40 degrees in southern Minnesota Sunday
34″ snowfall in Gile, Wisconsin Thursday & Friday
6″ Greater Milwaukee area
3″ to 8″ in Greater Chicagoland
Coating to .5″ ends Saturday evening
30s again Sunday afternoon!
-3 to -6 degrees GFS forecast next Wednesday to Friday morning
January 18th latest first sub zero reading on record at MSP Airport (2002)
November 4th earliest sub zero reading at MSP Airport (1991)
10.3″ season snowfall so far at MSP Airport
48″ season snowfall total last year on this date
Another batch of milder Pacific air will push into Minnesota Sunday. Temps should crack the thawing point again, and upper 30s look like a good bet for the metro and southern Minnesota Sunday afternoon.
Arctic air returns next week: Season’s first sub-zero temp in the metro?
The jet stream finally shows signs of a more typical January pattern, and that means colder air in Minnesota.
It looks like arctic high pressure will ooze south late next week. The result could be the first sub-zero readings of the season in the metro and southern Minnesota.
Last half of January: More like winter
Looking ahead at the maps the last two weeks of January, it will feel more like Minnesota in winter. Temperatures look to alternate between colder than average arctic style outbreaks, punctuated by brief surges of above average temps.
The two best chance for snow right snow appear to be around January 22nd and 24th. It’s too early to tell if they will materialize or be significant.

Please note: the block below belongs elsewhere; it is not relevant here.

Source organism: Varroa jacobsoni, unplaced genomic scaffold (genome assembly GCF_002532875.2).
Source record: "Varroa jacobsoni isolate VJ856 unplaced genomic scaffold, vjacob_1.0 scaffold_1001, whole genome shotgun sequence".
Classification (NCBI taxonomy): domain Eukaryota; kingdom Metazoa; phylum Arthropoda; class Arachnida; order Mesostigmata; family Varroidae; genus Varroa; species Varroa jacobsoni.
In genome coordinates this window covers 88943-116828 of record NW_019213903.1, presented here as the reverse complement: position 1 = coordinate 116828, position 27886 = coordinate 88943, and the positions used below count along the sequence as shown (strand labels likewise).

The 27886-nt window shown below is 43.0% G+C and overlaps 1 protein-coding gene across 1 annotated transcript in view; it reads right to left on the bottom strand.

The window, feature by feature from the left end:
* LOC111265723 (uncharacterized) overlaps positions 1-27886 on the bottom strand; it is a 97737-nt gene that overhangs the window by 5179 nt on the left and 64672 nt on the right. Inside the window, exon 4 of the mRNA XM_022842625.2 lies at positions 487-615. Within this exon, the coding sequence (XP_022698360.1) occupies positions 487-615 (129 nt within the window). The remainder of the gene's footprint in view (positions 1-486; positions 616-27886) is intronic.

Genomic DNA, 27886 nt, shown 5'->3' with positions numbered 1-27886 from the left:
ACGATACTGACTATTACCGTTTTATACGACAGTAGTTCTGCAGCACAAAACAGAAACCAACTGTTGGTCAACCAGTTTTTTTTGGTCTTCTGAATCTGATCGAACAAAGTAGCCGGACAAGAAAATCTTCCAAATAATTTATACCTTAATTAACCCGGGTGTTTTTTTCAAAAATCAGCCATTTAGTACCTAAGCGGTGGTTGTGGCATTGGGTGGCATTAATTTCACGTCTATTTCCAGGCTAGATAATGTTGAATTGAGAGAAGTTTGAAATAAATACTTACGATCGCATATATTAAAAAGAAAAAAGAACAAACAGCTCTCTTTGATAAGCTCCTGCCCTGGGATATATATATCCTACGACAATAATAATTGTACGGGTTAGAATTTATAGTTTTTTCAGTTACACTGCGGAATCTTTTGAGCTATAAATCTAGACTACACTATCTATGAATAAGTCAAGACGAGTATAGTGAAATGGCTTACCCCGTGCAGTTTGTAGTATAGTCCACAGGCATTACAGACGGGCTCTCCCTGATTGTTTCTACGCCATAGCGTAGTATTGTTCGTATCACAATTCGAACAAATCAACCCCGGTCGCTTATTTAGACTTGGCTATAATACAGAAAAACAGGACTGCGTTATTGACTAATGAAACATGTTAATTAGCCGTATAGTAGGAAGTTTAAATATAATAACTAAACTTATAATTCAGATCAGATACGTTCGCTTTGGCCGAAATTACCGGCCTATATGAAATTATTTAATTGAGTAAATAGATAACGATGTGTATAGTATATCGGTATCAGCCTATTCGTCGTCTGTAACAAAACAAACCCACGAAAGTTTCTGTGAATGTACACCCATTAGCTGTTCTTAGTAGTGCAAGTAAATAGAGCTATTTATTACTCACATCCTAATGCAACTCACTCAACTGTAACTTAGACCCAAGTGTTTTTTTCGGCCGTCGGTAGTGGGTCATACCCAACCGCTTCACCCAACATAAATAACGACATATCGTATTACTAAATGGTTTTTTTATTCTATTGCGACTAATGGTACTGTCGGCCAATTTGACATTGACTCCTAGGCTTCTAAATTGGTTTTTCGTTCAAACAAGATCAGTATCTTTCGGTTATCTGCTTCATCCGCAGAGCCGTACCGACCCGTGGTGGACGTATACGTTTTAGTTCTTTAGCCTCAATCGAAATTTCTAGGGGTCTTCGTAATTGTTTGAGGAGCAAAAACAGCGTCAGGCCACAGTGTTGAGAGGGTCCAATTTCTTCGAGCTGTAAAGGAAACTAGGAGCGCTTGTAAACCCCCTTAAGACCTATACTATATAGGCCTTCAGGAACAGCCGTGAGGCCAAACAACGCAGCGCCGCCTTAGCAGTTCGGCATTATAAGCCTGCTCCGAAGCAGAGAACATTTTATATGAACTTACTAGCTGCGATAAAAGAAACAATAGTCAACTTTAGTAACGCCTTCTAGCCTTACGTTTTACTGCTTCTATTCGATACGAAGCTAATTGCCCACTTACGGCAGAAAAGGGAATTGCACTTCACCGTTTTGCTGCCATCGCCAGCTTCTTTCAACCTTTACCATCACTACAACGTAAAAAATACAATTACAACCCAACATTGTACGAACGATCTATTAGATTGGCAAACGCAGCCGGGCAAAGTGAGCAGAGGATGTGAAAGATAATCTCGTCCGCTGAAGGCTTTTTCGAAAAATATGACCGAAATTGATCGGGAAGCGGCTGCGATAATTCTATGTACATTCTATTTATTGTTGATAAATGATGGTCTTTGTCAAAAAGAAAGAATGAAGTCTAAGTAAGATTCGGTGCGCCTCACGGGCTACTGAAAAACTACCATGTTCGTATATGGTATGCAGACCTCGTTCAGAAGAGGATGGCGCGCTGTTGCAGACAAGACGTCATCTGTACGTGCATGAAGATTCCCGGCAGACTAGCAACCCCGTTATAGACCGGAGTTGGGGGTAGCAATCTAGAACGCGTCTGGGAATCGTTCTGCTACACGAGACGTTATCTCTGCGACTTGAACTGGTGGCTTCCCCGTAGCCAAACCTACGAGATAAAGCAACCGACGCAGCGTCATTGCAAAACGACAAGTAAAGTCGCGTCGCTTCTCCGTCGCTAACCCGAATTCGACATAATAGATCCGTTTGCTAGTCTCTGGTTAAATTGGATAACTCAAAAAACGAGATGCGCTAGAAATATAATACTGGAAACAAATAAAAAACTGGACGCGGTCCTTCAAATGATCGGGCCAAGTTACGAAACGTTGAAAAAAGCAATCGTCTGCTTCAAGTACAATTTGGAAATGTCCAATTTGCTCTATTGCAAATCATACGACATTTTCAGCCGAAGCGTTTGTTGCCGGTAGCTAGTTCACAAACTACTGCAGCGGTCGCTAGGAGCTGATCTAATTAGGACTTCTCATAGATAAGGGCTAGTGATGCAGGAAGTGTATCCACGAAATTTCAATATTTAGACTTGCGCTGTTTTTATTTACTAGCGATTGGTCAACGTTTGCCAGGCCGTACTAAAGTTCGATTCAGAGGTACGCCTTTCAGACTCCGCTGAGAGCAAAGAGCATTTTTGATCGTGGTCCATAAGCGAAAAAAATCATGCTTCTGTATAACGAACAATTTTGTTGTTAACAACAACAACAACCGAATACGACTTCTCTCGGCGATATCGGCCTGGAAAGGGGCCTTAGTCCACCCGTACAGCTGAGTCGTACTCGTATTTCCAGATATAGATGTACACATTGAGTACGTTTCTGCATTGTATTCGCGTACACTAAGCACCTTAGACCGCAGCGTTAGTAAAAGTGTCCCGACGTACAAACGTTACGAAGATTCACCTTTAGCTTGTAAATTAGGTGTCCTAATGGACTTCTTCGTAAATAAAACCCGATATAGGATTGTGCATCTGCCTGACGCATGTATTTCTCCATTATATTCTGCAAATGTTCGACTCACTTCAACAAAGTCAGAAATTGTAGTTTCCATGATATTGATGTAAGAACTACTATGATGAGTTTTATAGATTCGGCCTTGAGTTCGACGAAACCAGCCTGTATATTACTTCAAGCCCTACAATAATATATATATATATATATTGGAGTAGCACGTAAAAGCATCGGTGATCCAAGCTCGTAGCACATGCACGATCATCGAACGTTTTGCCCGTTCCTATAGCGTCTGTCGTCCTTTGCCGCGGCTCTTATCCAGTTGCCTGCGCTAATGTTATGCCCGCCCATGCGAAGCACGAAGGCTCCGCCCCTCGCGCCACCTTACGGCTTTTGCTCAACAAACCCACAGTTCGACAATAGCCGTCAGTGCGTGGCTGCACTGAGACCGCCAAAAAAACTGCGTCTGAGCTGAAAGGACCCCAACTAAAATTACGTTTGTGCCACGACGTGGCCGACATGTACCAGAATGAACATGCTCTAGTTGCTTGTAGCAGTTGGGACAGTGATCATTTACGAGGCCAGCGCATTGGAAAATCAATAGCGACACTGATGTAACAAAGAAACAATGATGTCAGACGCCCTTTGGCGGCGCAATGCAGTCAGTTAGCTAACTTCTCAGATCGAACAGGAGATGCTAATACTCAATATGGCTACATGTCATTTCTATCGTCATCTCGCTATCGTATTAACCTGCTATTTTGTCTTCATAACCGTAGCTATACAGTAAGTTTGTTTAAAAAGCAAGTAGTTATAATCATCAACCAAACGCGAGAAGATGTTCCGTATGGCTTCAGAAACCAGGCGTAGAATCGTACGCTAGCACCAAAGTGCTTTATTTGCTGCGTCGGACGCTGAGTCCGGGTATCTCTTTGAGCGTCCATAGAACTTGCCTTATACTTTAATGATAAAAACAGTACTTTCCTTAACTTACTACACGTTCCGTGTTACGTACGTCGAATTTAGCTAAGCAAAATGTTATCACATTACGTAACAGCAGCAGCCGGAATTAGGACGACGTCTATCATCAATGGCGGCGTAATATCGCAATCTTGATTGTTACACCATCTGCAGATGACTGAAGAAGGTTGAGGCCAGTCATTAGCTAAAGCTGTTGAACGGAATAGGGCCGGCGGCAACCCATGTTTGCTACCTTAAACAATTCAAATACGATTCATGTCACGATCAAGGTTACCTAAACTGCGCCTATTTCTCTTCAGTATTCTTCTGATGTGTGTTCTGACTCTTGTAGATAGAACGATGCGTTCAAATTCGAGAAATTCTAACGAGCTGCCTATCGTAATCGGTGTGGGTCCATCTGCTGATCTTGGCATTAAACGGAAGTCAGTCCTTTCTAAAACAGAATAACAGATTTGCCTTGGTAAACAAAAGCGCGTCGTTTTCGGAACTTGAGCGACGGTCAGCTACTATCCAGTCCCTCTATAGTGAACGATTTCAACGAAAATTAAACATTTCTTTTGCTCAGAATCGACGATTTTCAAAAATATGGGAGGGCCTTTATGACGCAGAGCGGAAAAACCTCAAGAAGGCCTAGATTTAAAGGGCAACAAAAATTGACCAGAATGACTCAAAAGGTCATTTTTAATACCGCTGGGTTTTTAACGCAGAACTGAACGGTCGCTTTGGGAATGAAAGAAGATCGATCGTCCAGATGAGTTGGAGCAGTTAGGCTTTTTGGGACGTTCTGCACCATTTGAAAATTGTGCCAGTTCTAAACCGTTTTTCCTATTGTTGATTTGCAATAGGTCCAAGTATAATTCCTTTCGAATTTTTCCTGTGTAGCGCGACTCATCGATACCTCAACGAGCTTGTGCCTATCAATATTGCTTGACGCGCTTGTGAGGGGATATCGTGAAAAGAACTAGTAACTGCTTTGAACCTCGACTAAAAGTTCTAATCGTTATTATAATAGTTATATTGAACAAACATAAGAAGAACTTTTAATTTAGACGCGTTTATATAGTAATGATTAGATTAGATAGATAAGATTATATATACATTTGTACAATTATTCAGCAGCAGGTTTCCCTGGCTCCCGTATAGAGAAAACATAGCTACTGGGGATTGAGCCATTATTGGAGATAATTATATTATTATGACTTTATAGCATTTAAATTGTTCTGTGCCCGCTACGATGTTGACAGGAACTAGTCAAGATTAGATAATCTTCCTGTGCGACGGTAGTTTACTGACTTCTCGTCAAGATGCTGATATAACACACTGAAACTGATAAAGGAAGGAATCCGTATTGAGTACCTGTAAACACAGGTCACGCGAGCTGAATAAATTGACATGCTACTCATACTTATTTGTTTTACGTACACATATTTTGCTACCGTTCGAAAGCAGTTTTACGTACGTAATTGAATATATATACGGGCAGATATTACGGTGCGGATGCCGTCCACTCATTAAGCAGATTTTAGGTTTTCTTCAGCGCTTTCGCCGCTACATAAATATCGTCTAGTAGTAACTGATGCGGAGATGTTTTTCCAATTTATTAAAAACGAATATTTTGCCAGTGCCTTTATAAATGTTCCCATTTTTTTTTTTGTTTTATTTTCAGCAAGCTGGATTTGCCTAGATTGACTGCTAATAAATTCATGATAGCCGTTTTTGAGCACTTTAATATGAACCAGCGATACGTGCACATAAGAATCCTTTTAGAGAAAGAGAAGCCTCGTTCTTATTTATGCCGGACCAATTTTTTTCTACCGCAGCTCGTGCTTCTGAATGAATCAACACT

AO & stronger jet streams messing with trans-Atlantic flights
I’ve talked about the stronger jet streams associated with the strong positive phase of the Atlantic Oscillation this winter.
It turns out the numerous flights from Europe to the USA have had to make unscheduled refueling stops while bucking serious headwinds.
The story from the Wall Street Journal.
Here’s another angle from Scientific American on why the AO is causing our “non winter” so far in 2011-’12:
Jet Lag: What’s Causing One of the Driest, Warmest Winters in History?
“The jet stream controls winter weather, but strange forces are controlling the jet stream this season
A little snow and rain are falling in a few states today, but the 2011-12 winter has been extremely warm and dry across the continental U.S. Meteorologists think they have figured out why.
First, a few records: The initial week of January was the driest in history. And more than 95 percent of the U.S. had below-average snow cover–the greatest such percentage ever recorded–according to some intriguing data maps generated by the National Oceanic and Atmospheric Administration. During December, approximately half of the U.S. had temperatures at least 5 degrees Fahrenheit above average, and more than 1,500 daily record highs were set from January 2 to 8. Europe has seen similar extremes.
The chief suspect behind the mysterious weather is an atmospheric pressure pattern called the Arctic Oscillation, which circles the high Northern Hemisphere.”
Cordova, Alaska still digging out:
So where did the snow go? And what does 18 feet of snow look like? Here’s the story from Cordova, Alaska which has been literally buried by a series of storms this winter.
Kind of puts out 86.6″ winter in perspective last year!
2011: year of extreme weather:
Weather Underground’s Jeff Masters has details on some of the weather extremes set in 2011.